A CNN headline recently declared “Vaccine Fight Turns Political” as politicians came out in support of people’s right to choose whether or not they or their children get vaccinated after a small measles outbreak in Disney World. An unusual thing about the vaccine debate is that just a few years ago the exact same percentage of Democrats and Republicans either supported or were against parental choice. Despite this, the debate is starting to fall along party lines as Democrats are generally very comfortable using government power to force people to do what they want while Republicans generally support personal freedom and responsibility. Although there are many vaccines out there, this article will primarily focus on the measles vaccine (MMR) and will take apart the hysteria and demands to do forced vaccinations with publicly available data and just three logical questions.
- Are vaccines really “safe”?
First, let’s look at what the vaccine is preventing. The measles is an itchy rash that can last between 4 to 7 days. Other possible symptoms include bloodshot eyes, coughing, fever, light sensitivity, muscle pain, redness and irritation of the eyes, runny nose, sore throat and tiny white spots inside the mouth. More severe symptoms are possible and we’ll cover that in more detail later.
To prevent this, a vaccine was created. As any good doctor can tell you, no medication is 100% risk free. But don’t just take their word for it, look at the warning labels and side effects listed on the vaccines themselves. For the measles vaccine, the listed side effects are:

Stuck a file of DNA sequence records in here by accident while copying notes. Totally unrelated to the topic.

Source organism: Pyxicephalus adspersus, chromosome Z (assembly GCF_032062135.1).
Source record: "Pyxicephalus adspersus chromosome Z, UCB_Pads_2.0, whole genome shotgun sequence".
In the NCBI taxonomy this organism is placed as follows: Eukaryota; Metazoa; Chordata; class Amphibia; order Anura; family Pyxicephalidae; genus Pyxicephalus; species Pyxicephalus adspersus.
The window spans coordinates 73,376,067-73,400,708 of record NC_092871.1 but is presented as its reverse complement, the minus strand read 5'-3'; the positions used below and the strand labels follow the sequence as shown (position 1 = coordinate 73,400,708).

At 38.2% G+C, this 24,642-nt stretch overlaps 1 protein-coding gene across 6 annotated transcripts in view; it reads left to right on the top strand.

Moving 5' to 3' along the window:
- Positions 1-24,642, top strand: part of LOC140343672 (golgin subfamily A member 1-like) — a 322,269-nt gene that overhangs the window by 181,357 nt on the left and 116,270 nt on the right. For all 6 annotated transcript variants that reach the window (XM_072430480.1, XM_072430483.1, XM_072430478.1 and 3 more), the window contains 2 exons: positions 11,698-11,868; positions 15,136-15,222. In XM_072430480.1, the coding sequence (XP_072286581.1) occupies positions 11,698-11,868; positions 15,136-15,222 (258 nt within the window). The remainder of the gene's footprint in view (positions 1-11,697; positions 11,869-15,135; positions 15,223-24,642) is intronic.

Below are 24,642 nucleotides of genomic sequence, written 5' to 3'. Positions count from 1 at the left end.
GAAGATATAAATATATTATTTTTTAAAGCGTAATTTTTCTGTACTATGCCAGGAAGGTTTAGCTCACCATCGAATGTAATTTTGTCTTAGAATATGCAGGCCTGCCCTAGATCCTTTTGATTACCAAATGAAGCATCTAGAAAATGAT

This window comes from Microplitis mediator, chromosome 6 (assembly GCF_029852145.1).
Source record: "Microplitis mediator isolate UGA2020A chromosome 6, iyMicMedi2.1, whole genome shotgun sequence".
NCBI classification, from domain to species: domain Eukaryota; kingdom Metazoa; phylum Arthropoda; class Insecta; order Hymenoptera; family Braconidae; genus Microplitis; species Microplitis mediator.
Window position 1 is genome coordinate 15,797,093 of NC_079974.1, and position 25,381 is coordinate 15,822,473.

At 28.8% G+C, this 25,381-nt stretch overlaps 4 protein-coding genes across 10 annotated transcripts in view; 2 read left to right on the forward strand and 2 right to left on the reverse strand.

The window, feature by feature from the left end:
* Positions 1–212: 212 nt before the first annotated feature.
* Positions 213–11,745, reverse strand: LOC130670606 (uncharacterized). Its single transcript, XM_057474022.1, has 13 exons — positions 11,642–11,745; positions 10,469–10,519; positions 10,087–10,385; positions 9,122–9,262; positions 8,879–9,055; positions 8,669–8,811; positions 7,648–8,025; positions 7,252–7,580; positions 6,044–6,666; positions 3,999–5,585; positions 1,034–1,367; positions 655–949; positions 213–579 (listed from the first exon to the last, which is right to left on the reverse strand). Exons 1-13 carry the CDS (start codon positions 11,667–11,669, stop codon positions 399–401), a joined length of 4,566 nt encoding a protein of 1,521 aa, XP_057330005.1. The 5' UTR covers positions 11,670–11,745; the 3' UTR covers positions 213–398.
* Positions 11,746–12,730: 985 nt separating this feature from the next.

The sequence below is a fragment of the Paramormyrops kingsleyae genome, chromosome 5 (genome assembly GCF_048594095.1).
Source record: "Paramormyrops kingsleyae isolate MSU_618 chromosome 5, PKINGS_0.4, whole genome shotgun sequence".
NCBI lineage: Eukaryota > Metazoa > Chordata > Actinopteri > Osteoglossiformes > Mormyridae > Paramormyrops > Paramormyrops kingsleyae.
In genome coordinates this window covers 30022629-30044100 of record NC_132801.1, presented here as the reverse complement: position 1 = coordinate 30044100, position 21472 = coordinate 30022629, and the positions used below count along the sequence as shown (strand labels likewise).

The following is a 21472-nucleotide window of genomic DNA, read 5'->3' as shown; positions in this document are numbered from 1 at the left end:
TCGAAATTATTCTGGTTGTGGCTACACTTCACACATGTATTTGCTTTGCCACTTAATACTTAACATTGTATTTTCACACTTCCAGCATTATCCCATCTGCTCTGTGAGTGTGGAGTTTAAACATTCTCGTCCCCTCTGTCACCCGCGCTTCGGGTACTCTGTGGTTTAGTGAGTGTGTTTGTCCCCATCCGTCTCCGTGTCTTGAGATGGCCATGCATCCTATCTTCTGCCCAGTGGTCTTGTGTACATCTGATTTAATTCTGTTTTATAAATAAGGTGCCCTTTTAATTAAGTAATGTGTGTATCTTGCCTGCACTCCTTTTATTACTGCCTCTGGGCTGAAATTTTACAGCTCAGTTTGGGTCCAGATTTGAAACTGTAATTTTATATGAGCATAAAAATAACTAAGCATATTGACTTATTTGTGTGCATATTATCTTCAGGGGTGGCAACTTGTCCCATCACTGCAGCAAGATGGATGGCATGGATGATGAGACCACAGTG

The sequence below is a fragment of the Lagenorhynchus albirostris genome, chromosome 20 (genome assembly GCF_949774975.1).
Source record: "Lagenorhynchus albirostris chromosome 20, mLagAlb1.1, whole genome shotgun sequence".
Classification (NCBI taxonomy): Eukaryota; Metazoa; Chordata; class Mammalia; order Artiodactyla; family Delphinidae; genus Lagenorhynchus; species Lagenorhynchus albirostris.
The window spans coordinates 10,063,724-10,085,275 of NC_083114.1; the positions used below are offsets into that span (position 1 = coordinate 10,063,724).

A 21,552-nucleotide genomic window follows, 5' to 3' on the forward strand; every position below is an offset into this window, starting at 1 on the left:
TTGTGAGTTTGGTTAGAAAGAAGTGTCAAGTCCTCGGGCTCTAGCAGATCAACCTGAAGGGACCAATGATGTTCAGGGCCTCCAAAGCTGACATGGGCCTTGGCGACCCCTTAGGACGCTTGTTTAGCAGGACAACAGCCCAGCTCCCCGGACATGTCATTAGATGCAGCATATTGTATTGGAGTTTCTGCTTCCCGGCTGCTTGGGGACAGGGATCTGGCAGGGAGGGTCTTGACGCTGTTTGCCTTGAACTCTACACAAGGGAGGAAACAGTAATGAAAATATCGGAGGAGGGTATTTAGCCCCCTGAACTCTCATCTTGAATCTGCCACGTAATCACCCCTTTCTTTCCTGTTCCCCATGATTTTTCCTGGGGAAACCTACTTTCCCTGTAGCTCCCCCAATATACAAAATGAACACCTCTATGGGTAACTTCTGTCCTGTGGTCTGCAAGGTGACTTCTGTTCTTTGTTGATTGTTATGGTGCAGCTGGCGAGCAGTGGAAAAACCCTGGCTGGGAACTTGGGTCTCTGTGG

- Difficulty in breathing or swallowing
- itching, especially of feet or hands
- reddening of skin, especially around ears
- swelling of eyes, face, or inside of nose
- unusual tiredness or weakness (sudden and severe)
- Fever over 103 °F (39.4 °C)
- Bruising or purple spots on skin
- double vision
- headache (severe or continuing)
- stiff neck
- swelling, blistering or pain at place of injection
- swelling of glands in neck
- anaphylactoid reactions
- angioneurotic edema (including peripheral or facial edema)
- bronchial spasm
- Stevens-Johnson Syndrome
- erythema multiforme
- regional lymphadenopathy
- arthritis (usually transient and rarely chronic)
- optic neuritis
- retrobulbar neuritis
- death (reported but not yet proven)
Some side effects are no more harmful than getting measles itself, while others are more severe. Is it likely that you would suffer from one of those severe symptoms? No. According to the CDC, about one in a million people would suffer severe consequences like going into a coma from getting the measles vaccine. Since 4 million babies are born every year in the U.S., we can logically say that about four babies each year suffer severe side effects like permanent brain damage from this one vaccine (out of the 49 vaccine shots babies are expected to take before they turn six).